last week by the Indian government to open the country's multi-brand
retail sector to foreign investment have been hailed as everything
from a "historic decision" to a "big bang"
But observers also warn that far from reviving economic growth,
the plans come with so many restrictions that they may well deter
overseas firms from investing in the country. And the prospect
of strong opposition from within the ruling coalition may also
mean the measures have to be abandoned before they have a chance
to get off the ground.
After all, relaxation of foreign direct investment (FDI) rules
in India has long been a contentious issue, and it was just nine
months ago that a similar plan was rolled back in the face of
At the time, the government was able to ratify its decision allow
up to 100% FDI in single-brand retail - but was forced to suspend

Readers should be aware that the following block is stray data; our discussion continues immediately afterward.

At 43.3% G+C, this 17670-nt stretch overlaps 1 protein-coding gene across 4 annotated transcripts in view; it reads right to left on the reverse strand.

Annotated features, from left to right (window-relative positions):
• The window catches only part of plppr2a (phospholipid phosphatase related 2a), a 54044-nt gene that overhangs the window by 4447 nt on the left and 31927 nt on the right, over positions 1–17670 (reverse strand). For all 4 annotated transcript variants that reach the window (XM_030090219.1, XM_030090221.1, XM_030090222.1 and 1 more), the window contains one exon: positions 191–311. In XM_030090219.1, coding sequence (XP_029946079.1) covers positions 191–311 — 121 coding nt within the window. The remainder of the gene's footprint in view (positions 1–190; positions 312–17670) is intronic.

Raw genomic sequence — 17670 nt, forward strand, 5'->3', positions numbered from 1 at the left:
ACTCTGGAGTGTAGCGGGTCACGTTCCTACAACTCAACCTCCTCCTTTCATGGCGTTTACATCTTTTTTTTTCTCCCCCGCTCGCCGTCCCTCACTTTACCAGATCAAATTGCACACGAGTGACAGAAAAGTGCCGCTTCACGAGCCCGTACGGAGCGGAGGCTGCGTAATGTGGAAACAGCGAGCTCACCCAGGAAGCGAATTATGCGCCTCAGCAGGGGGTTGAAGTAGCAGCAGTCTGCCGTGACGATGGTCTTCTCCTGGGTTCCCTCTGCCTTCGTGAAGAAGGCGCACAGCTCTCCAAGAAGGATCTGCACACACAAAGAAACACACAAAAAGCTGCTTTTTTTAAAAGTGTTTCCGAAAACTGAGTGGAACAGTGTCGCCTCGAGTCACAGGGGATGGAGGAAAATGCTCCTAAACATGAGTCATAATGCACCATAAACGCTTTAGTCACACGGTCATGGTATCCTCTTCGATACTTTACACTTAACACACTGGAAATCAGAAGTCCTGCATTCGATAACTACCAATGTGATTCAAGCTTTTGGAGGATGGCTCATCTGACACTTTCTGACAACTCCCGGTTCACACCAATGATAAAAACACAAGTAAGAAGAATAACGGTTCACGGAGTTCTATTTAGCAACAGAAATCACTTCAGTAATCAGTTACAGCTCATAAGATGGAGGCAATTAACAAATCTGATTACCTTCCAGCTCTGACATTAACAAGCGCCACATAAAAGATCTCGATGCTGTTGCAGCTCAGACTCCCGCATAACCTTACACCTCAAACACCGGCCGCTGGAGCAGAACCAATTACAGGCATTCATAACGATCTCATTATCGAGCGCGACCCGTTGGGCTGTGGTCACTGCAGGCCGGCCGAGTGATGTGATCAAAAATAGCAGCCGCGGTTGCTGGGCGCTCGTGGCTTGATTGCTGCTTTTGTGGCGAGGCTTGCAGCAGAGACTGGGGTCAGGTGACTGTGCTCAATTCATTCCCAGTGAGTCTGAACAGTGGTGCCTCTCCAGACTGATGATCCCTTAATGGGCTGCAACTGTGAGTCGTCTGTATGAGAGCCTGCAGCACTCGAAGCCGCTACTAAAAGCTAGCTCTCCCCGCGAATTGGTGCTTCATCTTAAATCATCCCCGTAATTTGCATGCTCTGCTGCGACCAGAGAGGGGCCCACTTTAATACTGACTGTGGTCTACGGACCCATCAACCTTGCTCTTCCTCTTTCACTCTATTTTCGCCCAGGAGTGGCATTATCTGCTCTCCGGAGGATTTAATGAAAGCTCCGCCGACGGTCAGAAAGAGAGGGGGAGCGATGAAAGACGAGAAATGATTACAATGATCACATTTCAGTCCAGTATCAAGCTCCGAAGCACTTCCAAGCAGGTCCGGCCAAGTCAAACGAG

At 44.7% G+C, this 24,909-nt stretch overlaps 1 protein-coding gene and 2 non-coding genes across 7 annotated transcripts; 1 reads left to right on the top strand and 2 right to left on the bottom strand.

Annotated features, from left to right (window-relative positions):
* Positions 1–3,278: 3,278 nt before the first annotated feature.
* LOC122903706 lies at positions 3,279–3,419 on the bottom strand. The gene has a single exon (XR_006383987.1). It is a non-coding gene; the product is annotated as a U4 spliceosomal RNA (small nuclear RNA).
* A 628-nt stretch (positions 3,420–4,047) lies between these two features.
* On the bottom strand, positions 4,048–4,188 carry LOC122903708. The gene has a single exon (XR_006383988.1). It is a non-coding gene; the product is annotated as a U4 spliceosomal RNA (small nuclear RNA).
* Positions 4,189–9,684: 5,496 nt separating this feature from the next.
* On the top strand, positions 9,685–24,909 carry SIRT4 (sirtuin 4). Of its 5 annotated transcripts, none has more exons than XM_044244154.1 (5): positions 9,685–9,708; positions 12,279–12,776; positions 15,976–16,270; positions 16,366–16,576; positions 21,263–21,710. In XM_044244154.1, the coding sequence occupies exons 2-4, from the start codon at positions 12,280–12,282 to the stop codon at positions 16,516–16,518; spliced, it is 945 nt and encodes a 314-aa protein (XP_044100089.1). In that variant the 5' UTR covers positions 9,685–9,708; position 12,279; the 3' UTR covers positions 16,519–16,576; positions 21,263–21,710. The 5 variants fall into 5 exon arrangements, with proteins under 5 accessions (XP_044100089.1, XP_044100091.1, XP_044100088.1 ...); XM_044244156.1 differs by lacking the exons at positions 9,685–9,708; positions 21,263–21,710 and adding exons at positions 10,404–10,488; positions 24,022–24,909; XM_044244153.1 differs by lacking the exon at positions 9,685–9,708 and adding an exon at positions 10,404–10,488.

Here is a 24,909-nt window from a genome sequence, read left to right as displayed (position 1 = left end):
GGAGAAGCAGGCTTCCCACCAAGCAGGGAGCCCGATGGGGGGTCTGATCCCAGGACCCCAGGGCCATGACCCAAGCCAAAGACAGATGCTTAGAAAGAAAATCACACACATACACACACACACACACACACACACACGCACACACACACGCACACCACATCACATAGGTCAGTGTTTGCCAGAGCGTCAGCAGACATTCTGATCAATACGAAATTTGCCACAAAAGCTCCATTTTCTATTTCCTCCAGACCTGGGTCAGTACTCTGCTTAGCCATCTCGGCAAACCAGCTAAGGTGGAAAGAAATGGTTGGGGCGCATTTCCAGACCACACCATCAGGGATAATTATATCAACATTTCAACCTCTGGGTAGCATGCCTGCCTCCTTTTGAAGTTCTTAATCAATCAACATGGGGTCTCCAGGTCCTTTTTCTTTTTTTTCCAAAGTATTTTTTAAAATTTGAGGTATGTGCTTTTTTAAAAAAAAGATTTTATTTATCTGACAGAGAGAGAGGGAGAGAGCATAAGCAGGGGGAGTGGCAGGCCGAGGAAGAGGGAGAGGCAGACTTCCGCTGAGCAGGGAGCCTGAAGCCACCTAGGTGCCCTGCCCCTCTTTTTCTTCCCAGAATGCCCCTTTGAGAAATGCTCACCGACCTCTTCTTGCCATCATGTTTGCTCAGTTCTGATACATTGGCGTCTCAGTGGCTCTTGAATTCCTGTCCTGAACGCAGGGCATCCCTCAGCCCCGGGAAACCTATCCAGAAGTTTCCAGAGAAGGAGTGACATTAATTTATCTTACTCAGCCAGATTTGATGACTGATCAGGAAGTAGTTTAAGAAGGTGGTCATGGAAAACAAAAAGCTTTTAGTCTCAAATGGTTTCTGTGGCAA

plans to extend FDI to 51% in multi-brand retailers.
It now hopes the latest raft of reforms settle outstanding concerns
about easing investment restrictions.
Under the proposed new rules, multi-brand retailers such as Wal-Mart,
Tesco and Carrefour will be allowed to own a 51% stake in supermarkets,
but with conditions that include:
- Opening stores only in those states that have agreed to allow
FDI in multi-brand retail;
- Opening stores only in cities with a population of more than
1m or, in states with no such cities, as agreed with individual
- Investing a minimum of US$100m;
- Putting at least half of the total investment in 'back-end
infrastructure' within three years, including manufacturing,
distribution, design, quality control, packaging, logistics,